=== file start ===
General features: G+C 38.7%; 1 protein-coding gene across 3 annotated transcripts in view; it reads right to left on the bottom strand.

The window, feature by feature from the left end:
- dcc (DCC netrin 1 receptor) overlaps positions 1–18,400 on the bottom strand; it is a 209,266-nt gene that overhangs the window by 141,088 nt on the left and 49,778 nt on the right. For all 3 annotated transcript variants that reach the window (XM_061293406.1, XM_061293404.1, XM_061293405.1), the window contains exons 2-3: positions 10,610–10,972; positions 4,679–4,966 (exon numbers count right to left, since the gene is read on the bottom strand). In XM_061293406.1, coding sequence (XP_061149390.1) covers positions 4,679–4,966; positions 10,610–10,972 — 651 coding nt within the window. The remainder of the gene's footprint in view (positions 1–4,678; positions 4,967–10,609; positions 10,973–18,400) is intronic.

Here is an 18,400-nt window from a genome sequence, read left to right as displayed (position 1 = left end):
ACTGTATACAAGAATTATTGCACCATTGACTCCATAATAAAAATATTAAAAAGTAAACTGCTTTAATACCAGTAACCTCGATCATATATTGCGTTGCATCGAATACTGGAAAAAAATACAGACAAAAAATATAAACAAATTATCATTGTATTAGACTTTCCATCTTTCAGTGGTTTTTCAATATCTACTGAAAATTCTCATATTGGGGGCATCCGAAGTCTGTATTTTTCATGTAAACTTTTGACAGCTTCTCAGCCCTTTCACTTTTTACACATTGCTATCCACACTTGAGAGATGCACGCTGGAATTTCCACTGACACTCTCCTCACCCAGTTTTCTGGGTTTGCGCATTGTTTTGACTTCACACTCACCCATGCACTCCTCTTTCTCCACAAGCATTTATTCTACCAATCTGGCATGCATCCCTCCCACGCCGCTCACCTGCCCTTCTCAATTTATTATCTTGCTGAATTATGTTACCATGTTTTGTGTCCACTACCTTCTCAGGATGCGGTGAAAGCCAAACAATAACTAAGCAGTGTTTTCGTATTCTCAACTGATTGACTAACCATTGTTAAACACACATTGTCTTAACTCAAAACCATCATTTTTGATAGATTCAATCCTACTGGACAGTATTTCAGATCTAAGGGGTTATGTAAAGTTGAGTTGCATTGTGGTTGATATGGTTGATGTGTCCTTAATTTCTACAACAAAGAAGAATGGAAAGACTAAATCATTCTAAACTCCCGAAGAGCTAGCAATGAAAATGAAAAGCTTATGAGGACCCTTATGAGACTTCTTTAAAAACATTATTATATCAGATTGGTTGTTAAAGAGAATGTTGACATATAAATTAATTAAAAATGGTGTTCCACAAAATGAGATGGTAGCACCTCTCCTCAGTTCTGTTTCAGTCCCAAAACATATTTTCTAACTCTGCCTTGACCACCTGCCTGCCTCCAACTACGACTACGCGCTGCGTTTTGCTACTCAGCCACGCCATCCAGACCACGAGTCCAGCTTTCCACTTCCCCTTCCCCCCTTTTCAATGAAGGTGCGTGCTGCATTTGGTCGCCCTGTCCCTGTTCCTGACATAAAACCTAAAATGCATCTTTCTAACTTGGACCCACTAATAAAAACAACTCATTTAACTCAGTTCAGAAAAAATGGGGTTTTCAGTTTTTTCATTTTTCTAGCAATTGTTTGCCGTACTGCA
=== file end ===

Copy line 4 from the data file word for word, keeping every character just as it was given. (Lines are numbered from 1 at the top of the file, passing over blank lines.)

Here is an 18,400-nt window from a genome sequence, read left to right as displayed (position 1 = left end):